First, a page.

Today was a transitional one (and a holiday here in the U.S., Presidents Day – a third-tier holiday, but still a day off), and I spent most of my time around the house adjusting to the London-to-NYC time change. Now watching a mysteriously acclaimed film called “The Master,” directed by Paul Thomas Anderson.
The soundtrack, by Radiohead guitarist Johnny Greenwood, is reminiscent of that that accompanied another Anderson film, “There Will Be Blood,” which Greenwood also scored. Radiohead the band never did that much for me – too anodyne, too acclaimed by Internet trolls – but Greenwood’s soundtrack work is nicely asynchronous – it doesn’t go with the action on-screen and instead sort of becomes its own imaginary plot line.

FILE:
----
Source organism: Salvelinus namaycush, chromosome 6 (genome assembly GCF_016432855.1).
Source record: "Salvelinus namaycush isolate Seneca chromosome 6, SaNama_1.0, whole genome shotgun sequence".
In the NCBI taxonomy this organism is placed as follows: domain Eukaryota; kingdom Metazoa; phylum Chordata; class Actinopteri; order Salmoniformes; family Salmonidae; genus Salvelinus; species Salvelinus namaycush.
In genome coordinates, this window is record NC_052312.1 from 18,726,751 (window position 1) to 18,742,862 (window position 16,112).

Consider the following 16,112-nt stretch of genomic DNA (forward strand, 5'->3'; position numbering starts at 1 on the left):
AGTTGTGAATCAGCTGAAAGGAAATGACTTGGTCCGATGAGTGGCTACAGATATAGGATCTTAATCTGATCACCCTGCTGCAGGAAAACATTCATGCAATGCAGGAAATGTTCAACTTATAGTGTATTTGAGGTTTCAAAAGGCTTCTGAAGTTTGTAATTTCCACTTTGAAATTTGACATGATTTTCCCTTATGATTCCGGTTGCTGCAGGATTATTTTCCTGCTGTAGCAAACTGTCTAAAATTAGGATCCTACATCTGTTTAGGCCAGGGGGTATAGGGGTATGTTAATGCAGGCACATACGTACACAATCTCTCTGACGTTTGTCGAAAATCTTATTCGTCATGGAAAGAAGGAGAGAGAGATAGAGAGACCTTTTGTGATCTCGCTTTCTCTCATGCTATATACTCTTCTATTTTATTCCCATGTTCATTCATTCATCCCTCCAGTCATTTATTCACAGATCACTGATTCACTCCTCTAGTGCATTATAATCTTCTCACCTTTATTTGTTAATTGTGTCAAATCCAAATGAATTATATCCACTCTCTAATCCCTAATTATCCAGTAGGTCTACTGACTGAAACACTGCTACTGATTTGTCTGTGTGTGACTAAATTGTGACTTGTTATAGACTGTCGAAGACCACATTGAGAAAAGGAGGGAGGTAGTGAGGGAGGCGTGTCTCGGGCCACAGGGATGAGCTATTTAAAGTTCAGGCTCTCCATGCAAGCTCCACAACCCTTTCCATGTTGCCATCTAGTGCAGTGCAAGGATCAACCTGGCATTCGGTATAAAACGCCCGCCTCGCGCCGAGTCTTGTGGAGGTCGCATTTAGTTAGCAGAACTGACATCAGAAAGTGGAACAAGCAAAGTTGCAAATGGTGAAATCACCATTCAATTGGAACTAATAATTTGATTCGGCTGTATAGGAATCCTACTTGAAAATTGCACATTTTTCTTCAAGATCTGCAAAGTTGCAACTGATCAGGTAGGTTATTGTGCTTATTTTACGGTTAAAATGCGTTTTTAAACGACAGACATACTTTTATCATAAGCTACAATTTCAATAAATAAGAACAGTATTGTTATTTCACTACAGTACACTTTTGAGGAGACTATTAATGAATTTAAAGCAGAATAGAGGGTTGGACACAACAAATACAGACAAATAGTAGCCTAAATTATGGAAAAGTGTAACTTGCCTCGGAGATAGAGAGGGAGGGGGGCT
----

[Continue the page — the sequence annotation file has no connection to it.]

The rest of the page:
The music over the opening beach and ship scenes, for instance, makes me think of a dance occurring in the desert, which obviously isn’t what’s unfolding on the screen. In a way, the Greenwood soundtrack is a throwback to the silent movie era, in which music dominated the proceedings because dialogue didn’t exist. It’s like he is dragging music from another era into the present, which is perfect for “The Master”‘s blend of meticulous 21st century film making and portrayal of a bygone era.